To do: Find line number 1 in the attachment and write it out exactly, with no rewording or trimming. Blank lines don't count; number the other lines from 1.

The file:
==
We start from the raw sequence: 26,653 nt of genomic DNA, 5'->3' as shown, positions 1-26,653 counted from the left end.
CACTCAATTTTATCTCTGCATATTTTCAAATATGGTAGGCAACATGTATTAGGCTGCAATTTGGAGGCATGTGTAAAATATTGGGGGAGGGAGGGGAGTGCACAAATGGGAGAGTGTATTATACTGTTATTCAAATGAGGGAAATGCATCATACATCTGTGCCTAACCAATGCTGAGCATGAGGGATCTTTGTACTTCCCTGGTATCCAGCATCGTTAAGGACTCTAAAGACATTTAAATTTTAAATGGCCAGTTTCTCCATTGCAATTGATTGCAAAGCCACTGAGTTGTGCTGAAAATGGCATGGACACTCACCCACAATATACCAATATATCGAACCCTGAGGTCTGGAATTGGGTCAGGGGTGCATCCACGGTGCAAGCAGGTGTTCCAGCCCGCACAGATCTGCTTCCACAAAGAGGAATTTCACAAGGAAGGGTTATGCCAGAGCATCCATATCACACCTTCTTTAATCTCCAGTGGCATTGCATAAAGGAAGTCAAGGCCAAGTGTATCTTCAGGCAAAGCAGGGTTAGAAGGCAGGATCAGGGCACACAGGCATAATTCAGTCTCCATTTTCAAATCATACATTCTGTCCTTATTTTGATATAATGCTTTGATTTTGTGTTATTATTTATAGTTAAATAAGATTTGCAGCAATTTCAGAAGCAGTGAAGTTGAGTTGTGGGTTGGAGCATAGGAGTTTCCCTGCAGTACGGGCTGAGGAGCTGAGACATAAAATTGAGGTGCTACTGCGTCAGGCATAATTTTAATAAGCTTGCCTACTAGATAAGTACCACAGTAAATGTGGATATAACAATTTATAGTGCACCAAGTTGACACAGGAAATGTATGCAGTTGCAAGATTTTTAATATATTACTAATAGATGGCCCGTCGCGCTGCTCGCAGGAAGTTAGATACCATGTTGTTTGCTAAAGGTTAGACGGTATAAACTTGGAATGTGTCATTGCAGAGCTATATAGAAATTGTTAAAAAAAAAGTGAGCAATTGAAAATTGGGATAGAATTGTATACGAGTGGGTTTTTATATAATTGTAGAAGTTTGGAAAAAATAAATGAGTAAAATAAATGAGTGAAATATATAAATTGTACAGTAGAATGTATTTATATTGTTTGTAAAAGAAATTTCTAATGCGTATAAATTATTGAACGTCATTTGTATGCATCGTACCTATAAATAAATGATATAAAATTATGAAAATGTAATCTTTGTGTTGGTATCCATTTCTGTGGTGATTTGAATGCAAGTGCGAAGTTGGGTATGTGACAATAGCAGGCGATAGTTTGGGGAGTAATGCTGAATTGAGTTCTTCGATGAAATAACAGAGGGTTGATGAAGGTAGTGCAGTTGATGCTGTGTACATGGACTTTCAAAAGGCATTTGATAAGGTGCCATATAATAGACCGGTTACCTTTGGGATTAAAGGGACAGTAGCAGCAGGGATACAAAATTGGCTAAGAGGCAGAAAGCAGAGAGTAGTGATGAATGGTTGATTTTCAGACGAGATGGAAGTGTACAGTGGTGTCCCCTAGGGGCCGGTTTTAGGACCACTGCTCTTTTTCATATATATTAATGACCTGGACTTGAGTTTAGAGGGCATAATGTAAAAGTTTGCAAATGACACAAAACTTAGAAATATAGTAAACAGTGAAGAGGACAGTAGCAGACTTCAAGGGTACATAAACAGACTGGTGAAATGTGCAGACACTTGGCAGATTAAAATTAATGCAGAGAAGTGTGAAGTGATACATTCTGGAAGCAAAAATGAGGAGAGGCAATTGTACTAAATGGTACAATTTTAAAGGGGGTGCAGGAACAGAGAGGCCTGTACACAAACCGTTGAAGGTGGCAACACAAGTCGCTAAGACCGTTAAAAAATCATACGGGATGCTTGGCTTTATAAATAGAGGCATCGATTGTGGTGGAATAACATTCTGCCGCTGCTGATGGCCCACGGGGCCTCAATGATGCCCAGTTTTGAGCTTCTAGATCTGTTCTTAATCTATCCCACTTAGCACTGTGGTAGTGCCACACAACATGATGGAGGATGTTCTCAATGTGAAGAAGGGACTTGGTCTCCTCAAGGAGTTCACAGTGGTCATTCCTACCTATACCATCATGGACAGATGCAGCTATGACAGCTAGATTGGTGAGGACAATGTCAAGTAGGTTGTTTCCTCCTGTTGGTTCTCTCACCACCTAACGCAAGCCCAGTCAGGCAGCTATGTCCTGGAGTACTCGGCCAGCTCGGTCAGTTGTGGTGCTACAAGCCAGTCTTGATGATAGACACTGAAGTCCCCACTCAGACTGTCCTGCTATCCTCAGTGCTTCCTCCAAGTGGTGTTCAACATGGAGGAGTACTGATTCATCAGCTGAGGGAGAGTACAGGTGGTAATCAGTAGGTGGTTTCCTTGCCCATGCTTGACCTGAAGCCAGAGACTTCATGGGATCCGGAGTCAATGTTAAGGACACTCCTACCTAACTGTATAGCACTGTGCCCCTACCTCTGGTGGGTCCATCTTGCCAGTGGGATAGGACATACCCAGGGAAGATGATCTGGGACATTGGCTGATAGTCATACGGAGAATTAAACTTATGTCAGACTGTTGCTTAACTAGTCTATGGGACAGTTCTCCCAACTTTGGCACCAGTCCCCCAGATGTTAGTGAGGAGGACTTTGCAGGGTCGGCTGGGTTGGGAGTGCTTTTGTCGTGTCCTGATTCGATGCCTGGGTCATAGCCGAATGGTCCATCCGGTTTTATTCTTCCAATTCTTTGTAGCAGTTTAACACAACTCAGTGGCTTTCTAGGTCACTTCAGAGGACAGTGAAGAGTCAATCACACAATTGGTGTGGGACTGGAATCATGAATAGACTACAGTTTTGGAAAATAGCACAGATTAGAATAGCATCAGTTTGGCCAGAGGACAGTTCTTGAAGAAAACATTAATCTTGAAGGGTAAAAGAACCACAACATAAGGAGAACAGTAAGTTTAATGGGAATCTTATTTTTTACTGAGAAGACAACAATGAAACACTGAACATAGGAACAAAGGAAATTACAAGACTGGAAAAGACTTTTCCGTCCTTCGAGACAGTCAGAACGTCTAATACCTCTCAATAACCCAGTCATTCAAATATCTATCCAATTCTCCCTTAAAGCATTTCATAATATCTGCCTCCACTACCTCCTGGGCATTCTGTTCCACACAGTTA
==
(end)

We start from the raw sequence: 26,653 nt of genomic DNA, 5'->3' as shown, positions 1-26,653 counted from the left end.